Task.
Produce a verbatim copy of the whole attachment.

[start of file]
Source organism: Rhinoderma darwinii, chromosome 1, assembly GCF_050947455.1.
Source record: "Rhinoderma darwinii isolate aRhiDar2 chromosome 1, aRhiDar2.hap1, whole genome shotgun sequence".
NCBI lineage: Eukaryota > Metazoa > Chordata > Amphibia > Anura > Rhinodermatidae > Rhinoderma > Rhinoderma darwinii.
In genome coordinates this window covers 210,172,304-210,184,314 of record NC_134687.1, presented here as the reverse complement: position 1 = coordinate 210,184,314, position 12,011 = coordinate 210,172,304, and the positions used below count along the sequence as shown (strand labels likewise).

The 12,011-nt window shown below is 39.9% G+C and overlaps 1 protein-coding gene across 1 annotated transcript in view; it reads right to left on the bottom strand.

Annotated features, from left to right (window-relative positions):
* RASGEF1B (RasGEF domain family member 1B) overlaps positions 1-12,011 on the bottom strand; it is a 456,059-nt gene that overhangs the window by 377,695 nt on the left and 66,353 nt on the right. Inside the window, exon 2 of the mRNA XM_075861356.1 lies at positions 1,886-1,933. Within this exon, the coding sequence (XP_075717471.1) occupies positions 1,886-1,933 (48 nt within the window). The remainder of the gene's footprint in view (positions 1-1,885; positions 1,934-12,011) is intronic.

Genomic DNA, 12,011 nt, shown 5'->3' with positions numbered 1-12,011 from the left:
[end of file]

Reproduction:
Source organism: Rhinoderma darwinii, chromosome 1, assembly GCF_050947455.1.
Source record: "Rhinoderma darwinii isolate aRhiDar2 chromosome 1, aRhiDar2.hap1, whole genome shotgun sequence".
NCBI lineage: Eukaryota > Metazoa > Chordata > Amphibia > Anura > Rhinodermatidae > Rhinoderma > Rhinoderma darwinii.
In genome coordinates this window covers 210,172,304-210,184,314 of record NC_134687.1, presented here as the reverse complement: position 1 = coordinate 210,184,314, position 12,011 = coordinate 210,172,304, and the positions used below count along the sequence as shown (strand labels likewise).

The 12,011-nt window shown below is 39.9% G+C and overlaps 1 protein-coding gene across 1 annotated transcript in view; it reads right to left on the bottom strand.

Annotated features, from left to right (window-relative positions):
* RASGEF1B (RasGEF domain family member 1B) overlaps positions 1-12,011 on the bottom strand; it is a 456,059-nt gene that overhangs the window by 377,695 nt on the left and 66,353 nt on the right. Inside the window, exon 2 of the mRNA XM_075861356.1 lies at positions 1,886-1,933. Within this exon, the coding sequence (XP_075717471.1) occupies positions 1,886-1,933 (48 nt within the window). The remainder of the gene's footprint in view (positions 1-1,885; positions 1,934-12,011) is intronic.

Genomic DNA, 12,011 nt, shown 5'->3' with positions numbered 1-12,011 from the left: